Sound waves

Sound starts with vibrations in the air, like those produced by guitar strings, vocal cords, or speaker cones. These vibrations push nearby air molecules together, raising the air pressure slightly. The air molecules under pressure then push on the air molecules surrounding them, which push on the next set of molecules, and so on. As high-pressure areas move through the air, they leave low-pressure areas behind them. When these waves of pressure changes reach us, they vibrate the receptors in our ears, and we hear the vibrations as sound.

When you see a visual waveform that represents audio, it reflects these waves of air pressure. The zero line in the waveform is the pressure of air at rest. When the line swings up to a peak, it represents higher pressure; when the line swings down to a trough, it represents lower pressure.

A sound wave represented as a visual waveform

A. Zero line B. Low-pressure area C. High-pressure area 

Waveform measurements

Several measurements describe waveforms:


Reflects the change in pressure from the peak of the waveform to the trough. High-amplitude waveforms are loud; low-amplitude waveforms are quiet.


Describes a single, repeated sequence of pressure changes, from zero pressure, to high pressure, to low pressure, and back to zero.


Measured in hertz (Hz), describes the number of cycles per second. (For example, a 1000-Hz waveform has 1000 cycles per second.) The higher the frequency, the higher the musical pitch.


Measured in 360 degrees, indicates the position of a waveform in a cycle. Zero degrees is the start point, followed by 90º at high pressure, 180º at the halfway point, 270º at low pressure, and 360º at the end point.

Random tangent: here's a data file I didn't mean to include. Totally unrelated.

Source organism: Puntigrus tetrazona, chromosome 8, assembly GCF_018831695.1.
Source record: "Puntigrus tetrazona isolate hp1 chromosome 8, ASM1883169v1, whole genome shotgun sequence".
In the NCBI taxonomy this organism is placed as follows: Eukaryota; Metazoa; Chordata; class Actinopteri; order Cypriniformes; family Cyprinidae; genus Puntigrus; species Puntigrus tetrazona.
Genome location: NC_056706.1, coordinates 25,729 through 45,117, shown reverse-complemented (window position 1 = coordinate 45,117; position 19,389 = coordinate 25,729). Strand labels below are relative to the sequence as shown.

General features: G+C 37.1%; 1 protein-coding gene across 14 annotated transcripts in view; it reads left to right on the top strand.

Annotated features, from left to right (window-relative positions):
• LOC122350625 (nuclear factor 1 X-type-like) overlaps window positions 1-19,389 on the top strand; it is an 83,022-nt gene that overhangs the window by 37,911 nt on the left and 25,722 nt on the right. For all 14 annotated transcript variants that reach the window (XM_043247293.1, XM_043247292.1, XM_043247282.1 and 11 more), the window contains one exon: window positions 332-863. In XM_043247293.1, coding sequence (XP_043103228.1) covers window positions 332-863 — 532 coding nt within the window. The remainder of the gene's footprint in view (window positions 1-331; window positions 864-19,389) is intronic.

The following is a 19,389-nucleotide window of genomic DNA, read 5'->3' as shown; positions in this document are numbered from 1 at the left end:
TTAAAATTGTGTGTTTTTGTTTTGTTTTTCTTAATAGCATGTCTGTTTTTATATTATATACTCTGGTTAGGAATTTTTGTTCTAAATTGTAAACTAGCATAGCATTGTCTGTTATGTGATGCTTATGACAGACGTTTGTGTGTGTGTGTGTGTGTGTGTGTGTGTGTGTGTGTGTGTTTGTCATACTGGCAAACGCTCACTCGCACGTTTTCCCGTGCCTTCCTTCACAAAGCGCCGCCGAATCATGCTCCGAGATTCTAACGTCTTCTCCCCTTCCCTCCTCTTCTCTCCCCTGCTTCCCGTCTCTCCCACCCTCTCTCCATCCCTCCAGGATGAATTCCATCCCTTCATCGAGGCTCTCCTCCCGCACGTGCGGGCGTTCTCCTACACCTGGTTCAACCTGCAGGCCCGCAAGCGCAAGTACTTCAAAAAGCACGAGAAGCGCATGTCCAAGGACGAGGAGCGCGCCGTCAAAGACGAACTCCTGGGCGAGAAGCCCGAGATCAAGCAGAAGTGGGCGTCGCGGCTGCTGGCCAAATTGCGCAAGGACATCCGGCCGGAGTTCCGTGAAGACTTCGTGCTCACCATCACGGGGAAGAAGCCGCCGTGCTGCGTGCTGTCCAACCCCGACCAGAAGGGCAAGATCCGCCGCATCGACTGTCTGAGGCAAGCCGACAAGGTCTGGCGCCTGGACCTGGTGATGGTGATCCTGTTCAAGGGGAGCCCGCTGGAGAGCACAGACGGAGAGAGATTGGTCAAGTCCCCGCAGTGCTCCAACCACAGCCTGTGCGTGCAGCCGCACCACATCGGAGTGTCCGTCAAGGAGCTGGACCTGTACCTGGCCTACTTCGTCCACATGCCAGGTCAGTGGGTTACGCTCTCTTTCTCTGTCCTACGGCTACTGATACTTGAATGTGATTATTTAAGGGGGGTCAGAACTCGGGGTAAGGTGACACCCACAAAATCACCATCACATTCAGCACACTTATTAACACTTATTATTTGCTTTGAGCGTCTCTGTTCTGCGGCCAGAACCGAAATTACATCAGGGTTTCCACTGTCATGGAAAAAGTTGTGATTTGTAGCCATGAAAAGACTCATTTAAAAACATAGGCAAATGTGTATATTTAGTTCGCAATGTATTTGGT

Measured in units such as inches or centimeters, is the distance between two points with the same degree of phase. As frequency increases, wavelength decreases.

A single cycle at left; a complete, 20-Hz waveform at right

A. Wavelength B. Degree of phase C. Amplitude D. One second 

How sound waves interact

When two or more sound waves meet, they add to and subtract from each other. If their peaks and troughs are perfectly in phase, they reinforce each other, resulting in a waveform that has higher amplitude than either individual waveform.

If the peaks and troughs of two waveforms are perfectly out of phase, they cancel each other out, resulting in no waveform at all.

In most cases, however, waves are out of phase in varying amounts, resulting in a combined waveform that is more complex than individual waveforms. A complex waveform that represents music, voice, noise, and other sounds, for example, combines the waveforms from each sound.


Because of its unique physical structure, a single instrument can create extremely complex waves. That’s why a violin and a trumpet sound different even when playing the same note.

In‑phase waves reinforce each other.

Out‑of‑phase waves cancel each other out.

Two simple waves combine to create a complex wave.

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